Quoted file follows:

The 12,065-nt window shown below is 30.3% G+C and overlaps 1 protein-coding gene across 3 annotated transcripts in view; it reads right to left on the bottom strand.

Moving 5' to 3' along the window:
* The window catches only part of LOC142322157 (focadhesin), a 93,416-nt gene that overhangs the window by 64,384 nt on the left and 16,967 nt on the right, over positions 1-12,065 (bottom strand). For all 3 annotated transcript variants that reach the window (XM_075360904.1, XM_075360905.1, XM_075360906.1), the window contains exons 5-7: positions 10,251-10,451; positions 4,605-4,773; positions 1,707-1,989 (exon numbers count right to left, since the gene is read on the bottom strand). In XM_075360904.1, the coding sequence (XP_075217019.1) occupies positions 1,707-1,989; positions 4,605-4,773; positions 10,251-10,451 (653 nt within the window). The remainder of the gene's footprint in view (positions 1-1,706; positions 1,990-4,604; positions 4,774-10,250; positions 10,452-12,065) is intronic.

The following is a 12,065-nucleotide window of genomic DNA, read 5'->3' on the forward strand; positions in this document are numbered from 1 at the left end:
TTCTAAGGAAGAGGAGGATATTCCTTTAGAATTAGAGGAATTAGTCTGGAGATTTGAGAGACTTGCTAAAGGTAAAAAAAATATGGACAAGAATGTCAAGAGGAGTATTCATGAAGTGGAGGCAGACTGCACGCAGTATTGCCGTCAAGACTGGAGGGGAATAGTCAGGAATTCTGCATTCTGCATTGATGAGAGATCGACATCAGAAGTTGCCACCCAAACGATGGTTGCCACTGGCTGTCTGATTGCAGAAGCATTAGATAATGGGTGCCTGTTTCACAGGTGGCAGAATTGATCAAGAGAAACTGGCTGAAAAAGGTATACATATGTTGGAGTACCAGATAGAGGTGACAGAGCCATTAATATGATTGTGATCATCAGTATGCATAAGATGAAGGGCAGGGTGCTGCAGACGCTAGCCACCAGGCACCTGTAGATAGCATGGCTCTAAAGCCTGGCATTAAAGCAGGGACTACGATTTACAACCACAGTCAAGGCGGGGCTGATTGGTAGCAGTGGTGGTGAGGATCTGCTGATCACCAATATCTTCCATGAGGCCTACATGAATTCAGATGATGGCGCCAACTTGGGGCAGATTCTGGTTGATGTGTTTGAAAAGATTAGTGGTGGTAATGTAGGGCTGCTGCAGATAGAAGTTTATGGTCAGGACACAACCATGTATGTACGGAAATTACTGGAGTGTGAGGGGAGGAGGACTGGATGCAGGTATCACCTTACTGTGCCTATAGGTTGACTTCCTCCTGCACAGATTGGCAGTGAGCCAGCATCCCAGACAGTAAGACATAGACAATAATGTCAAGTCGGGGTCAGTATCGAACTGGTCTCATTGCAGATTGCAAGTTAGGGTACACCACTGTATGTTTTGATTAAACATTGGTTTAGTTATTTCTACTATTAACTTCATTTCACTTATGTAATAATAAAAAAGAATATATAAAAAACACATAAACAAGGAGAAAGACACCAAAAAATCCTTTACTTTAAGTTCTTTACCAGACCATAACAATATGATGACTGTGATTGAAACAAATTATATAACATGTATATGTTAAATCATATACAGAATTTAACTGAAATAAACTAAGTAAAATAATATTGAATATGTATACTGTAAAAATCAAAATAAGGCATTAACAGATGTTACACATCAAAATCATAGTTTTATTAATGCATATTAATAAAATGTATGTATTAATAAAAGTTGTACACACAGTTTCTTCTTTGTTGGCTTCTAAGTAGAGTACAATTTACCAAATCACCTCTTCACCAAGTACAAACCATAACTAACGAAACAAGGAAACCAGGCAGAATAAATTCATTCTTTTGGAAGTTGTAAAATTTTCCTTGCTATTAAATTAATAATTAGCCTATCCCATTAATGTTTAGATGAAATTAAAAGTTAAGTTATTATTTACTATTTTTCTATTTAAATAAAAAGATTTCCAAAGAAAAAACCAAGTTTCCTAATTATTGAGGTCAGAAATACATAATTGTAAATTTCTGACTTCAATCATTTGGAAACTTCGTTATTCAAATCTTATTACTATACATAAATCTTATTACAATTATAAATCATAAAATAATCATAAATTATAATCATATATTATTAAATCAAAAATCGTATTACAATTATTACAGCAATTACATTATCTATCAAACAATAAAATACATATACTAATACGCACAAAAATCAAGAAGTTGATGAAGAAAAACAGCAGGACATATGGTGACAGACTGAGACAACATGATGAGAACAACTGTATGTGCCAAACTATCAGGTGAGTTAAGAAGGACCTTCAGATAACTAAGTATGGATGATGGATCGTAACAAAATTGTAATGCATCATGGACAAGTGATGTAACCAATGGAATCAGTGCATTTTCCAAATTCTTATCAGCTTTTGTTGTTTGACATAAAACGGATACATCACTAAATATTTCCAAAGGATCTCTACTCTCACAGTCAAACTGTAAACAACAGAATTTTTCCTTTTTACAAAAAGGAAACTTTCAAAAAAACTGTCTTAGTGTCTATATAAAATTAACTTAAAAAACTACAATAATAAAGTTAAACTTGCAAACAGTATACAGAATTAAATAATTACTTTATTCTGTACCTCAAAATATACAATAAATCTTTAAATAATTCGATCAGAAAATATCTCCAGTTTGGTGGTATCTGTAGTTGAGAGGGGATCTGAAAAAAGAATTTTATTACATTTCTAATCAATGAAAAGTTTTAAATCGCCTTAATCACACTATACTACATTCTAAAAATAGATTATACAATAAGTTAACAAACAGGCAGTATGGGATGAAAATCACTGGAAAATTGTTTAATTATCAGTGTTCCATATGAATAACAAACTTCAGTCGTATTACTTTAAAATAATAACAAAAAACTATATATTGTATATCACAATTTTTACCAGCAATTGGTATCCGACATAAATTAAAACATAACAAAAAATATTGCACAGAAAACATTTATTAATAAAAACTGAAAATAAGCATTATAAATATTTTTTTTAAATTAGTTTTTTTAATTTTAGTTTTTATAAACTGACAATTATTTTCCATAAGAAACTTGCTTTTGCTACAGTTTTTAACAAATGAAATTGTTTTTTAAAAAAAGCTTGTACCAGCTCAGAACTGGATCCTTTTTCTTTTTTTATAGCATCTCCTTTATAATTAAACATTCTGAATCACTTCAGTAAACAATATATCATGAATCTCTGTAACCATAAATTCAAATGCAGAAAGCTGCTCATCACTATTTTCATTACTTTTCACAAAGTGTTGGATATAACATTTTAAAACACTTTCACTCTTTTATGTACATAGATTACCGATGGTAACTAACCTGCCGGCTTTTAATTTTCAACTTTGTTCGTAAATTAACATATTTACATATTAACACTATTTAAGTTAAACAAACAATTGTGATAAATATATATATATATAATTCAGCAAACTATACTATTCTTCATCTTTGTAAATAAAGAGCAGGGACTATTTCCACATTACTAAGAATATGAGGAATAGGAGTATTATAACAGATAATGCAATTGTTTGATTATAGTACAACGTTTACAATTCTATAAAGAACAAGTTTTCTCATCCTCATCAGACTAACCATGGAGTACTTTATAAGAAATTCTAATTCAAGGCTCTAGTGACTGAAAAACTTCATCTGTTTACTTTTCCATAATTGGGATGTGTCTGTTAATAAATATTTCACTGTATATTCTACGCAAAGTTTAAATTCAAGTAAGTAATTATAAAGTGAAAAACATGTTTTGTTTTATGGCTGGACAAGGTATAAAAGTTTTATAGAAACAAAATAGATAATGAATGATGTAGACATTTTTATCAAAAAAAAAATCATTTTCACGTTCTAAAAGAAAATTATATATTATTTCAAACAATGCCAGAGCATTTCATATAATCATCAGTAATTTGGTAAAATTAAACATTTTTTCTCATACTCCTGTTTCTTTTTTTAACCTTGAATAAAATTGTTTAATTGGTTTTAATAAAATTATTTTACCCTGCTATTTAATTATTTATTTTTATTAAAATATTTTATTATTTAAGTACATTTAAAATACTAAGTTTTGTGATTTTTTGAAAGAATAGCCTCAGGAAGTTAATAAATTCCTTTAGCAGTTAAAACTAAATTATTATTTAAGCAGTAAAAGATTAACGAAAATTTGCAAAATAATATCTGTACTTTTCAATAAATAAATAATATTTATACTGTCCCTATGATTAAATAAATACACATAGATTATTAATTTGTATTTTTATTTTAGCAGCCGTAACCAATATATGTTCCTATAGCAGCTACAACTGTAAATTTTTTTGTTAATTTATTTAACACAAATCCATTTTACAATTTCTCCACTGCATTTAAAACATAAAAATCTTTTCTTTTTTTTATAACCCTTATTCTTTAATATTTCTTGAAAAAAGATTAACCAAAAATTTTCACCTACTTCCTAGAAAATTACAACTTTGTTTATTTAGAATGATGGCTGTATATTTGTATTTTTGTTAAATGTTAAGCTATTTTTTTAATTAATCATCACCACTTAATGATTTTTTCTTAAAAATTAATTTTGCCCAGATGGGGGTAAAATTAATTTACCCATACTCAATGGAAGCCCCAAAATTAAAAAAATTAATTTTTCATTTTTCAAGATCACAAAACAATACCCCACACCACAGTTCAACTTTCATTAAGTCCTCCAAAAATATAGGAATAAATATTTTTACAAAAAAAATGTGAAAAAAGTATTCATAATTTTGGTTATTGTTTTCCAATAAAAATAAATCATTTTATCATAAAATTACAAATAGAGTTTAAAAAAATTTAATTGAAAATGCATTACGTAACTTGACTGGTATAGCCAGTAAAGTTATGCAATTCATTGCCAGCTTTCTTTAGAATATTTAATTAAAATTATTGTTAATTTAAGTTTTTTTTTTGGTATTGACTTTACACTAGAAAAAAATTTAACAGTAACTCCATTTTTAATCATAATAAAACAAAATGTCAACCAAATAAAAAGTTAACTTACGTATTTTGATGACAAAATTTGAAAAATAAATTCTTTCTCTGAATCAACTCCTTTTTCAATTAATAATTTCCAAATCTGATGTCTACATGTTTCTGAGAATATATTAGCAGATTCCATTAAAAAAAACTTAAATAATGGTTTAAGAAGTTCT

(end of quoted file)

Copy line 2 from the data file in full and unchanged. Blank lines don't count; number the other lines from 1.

Moving 5' to 3' along the window: